Martin Scorsese has been talking about making The Irishman for so long that we were starting to think that the crime drama would never happen — much like his Frank Sinatra movie. And while we still have no clue if Silence is hitting theaters later this year, it looks like the iconic director is getting ready to defy our skepticism as The Irishman does indeed appear to be his next film.

Earlier this summer, STX Entertainment acquired the rights to distribute The Irishman domestically, which was the first solid evidence that this film is actually, finally happening. According to Deadline, Media Asia has snagged the Chinese distribution rights to the film, which reunites Scorsese with Robert De Niro and is said to be heading into production in 2017. Scorsese is reportedly eyeing a late 2018 release date — in the middle of awards season, unsurprisingly.

The Irishman is based on Charles Brandt’s book I Heard You Paint Houses, in which former hitman Frank “The Irishman” Sheeran makes a startling revelation to the author from his deathbed: He knows what happened to Teamsters union boss Jimmy Hoffa, whose disappearance in 1975 became the source of widespread fascination and speculation. According to Sheeran, “I heard you paint houses” is something Hoffa said to him when they first met — a reference to his particularly gruesome line of work.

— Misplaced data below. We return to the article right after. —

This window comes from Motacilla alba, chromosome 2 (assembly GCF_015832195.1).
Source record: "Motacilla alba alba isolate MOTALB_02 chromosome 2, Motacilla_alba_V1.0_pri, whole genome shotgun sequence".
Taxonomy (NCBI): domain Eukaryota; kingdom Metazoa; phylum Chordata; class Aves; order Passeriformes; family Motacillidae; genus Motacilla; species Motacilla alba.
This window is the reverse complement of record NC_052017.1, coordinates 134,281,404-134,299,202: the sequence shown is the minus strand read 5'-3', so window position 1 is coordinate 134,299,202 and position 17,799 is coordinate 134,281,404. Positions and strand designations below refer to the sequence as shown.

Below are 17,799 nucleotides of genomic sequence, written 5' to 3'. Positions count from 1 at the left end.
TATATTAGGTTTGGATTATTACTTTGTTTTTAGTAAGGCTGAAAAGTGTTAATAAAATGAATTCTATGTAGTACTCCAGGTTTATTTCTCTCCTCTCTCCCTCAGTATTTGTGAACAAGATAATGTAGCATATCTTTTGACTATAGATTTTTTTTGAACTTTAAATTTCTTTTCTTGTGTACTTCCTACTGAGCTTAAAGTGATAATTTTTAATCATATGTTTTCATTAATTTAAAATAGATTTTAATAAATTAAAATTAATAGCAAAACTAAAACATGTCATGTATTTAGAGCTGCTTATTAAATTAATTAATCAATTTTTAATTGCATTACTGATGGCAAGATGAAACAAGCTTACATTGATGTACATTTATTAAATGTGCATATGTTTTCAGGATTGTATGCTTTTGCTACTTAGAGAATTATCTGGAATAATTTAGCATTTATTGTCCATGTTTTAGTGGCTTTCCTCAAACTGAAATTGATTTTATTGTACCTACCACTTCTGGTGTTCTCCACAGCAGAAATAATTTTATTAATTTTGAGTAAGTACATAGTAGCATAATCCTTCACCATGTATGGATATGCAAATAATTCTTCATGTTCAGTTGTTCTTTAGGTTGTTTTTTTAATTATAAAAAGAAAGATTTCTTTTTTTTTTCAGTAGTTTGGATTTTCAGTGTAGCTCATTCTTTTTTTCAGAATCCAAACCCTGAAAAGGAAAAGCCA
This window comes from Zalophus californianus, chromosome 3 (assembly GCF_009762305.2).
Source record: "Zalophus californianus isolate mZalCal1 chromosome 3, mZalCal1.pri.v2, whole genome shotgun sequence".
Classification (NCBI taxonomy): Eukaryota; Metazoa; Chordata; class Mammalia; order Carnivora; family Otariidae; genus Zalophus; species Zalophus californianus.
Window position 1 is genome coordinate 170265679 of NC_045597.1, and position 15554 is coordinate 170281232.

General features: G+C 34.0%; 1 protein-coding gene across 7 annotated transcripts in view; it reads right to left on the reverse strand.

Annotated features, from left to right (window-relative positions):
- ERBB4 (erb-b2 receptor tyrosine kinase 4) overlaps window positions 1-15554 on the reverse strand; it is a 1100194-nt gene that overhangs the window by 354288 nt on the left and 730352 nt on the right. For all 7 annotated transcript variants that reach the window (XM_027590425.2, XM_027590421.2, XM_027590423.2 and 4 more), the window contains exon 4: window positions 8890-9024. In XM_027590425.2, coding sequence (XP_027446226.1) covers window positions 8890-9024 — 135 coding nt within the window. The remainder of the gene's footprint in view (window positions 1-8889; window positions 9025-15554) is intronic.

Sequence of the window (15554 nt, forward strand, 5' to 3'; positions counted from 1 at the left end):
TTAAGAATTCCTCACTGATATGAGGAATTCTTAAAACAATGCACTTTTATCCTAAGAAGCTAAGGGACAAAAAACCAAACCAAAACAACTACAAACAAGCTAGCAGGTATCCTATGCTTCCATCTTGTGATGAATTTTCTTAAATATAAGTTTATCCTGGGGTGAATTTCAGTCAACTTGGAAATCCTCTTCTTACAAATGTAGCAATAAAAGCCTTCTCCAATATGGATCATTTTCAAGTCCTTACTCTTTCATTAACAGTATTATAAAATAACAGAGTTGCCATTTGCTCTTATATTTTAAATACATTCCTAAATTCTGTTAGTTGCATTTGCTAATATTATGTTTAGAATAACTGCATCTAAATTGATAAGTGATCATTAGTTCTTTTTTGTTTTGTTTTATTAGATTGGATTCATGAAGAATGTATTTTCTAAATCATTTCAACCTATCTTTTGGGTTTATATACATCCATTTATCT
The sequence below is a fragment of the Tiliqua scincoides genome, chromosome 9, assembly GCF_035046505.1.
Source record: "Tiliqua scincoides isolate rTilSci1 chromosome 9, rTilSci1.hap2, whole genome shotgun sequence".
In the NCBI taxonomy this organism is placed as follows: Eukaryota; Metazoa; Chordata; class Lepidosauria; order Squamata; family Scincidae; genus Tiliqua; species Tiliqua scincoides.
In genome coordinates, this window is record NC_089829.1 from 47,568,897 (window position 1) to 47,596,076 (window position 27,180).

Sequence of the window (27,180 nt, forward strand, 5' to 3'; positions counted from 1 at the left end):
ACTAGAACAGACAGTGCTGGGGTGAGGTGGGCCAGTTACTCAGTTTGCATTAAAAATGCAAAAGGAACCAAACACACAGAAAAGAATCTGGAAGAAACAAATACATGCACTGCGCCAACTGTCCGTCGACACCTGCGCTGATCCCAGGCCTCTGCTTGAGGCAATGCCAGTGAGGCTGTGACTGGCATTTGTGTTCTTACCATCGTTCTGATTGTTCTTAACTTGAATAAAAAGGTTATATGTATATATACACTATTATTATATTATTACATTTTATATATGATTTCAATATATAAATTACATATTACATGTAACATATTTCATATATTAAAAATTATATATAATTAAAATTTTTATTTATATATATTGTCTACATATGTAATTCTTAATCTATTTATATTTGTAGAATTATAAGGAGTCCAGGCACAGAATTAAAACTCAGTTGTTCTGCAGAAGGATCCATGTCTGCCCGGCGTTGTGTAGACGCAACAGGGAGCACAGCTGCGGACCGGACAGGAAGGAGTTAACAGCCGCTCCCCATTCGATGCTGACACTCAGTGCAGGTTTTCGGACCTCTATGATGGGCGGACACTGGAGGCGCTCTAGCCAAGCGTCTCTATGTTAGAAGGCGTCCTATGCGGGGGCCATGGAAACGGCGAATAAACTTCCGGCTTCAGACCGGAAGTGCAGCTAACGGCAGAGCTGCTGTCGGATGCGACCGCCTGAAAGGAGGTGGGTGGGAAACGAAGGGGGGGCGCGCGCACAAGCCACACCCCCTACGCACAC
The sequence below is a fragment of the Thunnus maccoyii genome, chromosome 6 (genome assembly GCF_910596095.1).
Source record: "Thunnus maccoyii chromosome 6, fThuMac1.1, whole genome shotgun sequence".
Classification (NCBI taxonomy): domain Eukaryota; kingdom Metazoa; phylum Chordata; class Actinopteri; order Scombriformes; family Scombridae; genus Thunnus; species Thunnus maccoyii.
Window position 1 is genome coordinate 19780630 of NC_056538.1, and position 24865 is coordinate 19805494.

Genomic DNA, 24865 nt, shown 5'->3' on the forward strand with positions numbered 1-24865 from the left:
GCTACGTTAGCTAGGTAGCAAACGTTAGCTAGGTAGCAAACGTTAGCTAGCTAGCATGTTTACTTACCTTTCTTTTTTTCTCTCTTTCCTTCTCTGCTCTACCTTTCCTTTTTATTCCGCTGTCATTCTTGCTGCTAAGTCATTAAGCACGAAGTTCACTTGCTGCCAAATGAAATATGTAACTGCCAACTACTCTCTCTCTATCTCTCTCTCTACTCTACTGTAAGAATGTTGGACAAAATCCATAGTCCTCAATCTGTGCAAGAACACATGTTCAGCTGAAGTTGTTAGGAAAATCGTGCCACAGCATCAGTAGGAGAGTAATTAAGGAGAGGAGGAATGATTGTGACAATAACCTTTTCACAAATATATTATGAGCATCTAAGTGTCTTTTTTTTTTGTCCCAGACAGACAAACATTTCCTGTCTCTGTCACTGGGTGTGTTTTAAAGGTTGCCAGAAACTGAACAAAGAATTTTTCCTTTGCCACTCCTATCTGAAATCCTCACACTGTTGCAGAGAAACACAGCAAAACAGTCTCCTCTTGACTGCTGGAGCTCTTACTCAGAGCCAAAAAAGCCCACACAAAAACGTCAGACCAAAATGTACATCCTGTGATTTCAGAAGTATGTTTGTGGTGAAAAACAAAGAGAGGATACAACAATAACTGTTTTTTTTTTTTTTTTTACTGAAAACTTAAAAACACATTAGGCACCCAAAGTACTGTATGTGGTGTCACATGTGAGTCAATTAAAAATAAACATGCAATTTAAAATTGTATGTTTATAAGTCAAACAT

The highly-anticipated film will mark the fourth time Scorsese and De Niro have worked together, and the first Scorsese film for Al Pacino (which is still kind of surprising). Goodfellas and Casino star Joe Pesci was originally set to appear in The Irishman, but as the film got closer to reality, he ultimately backed out. Back in June, De Niro and Pesci appeared together at the Guys’ Choice Awards (of all places), where the former ribbed the latter for his decision to drop out.

Meanwhile, Paramount has yet to confirm a 2016 release for Silence, Scorsese’s new drama starring Liam Neeson and Andrew Garfield. As of now, it looks like the studio is waiting to see how a couple of their other possible awards contenders are received before committing to a release date.